What does beloved community mean to us?

What is standing in the way of us building beloved community?

What a difference a day makes!

Does life get any better that this? I’ve worked in the anti-violence field for a bazillion years and it was fabulous to watch my daughters, their friends, their moms, their dads, my husband, and 980 other people I didn’t know all running and walking and having a good time at the first Refuse To Abuse® 5K at Safeco Field. Everyone was having a blast because healthy relationships are fun for everybody. So much more fun than the grim side of unhealthy relationships.

In the span of one day, a mix of people who’ve probably never thought much about domestic violence, became excited and eager to promote healthy relationships. As runners and walkers streamed by me, it was remarkable to hear “thank you for what you do, it’s important that you are here.” The goodwill I felt all around me was tremendous.

It is thrilling to imagine how we can build upon the goodwill and connection of the race participants to spread the word for change right here in Seattle. People talking about our shared hopes for our children and loved ones—happy, fun, and joyful relationships today, this minute, this moment—what a difference a day can make!

Start talking

Our friends at the Idaho Coalition Against Sexual and Domestic Violence  are doing some incredible work on promoting healthy teen relationships and are featured in an article in THE New York Times!!! I’m thrilled for them and moreover I’m thrilled for the teens (and all of us!) who are benefitting from their work.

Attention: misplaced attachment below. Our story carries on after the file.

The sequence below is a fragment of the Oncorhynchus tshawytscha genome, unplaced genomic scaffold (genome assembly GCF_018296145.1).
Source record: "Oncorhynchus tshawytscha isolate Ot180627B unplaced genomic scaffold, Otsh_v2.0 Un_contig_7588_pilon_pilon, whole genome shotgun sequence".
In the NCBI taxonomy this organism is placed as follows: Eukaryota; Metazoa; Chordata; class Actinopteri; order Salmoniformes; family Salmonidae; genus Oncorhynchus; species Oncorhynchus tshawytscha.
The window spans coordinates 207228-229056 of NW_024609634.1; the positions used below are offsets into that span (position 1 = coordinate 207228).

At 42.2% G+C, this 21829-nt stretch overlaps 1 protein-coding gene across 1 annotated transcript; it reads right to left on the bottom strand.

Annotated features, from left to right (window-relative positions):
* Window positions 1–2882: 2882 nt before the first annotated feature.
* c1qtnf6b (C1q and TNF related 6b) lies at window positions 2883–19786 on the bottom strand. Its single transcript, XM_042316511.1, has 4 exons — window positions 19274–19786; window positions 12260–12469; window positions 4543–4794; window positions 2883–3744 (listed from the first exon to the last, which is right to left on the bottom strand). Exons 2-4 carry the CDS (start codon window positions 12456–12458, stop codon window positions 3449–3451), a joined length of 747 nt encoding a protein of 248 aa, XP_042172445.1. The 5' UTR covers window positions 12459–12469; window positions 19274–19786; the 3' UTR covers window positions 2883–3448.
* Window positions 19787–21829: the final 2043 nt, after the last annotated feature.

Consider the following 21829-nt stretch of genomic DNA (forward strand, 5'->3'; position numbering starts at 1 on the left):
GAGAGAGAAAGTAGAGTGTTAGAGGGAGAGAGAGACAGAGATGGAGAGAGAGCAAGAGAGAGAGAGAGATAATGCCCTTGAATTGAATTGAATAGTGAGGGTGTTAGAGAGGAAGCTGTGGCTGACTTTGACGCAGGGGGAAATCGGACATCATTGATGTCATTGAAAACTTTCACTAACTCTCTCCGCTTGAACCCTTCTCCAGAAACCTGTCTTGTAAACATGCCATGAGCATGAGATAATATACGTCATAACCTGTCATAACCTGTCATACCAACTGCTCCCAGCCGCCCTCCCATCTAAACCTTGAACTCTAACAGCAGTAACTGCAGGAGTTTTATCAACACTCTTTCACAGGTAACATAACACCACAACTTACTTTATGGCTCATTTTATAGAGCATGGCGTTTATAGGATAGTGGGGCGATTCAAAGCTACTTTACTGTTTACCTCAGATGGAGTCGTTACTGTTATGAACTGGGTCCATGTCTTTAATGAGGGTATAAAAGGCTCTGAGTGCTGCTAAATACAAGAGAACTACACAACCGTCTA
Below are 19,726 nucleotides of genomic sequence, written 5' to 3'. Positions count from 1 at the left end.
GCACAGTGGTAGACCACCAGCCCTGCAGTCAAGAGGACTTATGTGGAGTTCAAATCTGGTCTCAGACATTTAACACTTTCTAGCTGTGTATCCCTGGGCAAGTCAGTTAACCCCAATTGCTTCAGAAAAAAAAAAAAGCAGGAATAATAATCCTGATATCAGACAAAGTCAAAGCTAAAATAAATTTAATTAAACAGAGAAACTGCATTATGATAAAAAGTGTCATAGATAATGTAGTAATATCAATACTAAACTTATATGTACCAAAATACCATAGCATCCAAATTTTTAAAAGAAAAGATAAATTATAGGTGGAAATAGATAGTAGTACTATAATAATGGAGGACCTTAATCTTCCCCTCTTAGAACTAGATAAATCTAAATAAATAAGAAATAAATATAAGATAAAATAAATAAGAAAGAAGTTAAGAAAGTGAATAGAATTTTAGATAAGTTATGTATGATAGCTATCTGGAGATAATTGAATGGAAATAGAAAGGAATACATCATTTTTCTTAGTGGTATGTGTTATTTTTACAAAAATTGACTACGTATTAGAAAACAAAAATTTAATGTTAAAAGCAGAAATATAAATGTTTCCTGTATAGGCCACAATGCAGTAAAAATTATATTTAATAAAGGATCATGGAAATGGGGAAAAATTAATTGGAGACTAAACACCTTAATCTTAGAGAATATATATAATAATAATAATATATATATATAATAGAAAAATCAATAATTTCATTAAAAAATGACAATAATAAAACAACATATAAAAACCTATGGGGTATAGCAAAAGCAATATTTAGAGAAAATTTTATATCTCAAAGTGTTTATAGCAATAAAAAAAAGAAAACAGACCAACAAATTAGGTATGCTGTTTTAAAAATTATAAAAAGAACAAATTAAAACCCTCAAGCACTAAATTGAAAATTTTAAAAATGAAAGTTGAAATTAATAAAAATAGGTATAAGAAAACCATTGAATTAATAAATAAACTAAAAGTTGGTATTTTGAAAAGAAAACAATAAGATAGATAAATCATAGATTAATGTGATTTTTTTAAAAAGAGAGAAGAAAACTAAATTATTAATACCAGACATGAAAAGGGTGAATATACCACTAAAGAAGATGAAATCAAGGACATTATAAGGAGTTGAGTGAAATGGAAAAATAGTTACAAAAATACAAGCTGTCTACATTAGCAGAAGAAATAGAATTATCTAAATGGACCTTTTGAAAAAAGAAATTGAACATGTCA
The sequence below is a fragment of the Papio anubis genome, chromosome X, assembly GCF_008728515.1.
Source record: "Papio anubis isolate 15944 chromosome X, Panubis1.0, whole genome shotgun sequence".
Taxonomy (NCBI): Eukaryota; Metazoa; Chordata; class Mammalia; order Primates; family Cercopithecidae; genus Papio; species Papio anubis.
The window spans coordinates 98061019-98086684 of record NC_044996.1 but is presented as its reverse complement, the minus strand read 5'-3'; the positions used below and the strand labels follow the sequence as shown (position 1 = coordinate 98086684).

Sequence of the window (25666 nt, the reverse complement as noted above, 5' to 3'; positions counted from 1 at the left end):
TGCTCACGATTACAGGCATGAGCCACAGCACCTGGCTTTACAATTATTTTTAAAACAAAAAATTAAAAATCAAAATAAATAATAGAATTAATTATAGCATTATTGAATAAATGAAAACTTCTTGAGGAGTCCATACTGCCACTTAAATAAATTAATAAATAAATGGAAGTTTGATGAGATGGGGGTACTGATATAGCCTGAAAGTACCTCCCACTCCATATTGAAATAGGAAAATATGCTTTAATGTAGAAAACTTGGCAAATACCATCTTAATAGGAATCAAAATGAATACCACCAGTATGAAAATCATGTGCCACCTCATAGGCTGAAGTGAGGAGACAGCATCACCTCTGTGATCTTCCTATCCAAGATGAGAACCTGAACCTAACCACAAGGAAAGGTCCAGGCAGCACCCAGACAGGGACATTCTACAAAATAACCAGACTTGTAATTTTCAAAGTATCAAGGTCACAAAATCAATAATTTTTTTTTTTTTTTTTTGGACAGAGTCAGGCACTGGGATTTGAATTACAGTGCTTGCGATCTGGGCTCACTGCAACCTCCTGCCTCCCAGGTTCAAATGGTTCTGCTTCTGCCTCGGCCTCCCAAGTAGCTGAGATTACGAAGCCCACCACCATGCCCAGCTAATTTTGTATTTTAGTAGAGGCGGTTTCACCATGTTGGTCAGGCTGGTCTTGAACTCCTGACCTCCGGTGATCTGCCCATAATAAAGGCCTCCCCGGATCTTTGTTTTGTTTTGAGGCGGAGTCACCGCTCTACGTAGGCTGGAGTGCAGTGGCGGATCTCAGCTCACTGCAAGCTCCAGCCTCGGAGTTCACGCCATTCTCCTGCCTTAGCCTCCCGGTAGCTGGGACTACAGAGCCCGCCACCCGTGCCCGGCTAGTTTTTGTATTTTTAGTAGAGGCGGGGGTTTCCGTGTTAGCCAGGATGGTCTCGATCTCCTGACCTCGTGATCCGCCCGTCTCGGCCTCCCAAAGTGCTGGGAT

Start Strong and other programs dedicated to promoting respectful and loving relationships are all doing something great. And surprisingly easy. They’re starting conversations with young people. We can all do this! And you know what? We all should.

It’s as easy as checking in with the young people you know. Start by asking if they or any of their friends are dating. (Now, I know kids don’t say dating anymore, and dating isn’t the same as when you and I were young…but here’s the scoop – brace yourselves – we’re old. And most likely anything we say that isn’t a word we would typically use to talk about dating will make us sound, well, old. So just go for it. They’ll know what we mean.) Go from there. Ask them what kind of person they’d like to go out with. Or if they are dating, “How’s it going?” “Do you have fun/feel good about yourself when you’re with this person?”

Ultimately just keep the conversation open. Keep checking in. If we all do this, just think of all the opportunities we’ll be opening up for when the first “uh-oh” happens, or even better when the first “OMG, I’m so in love” happens. Either way, let’s start talking.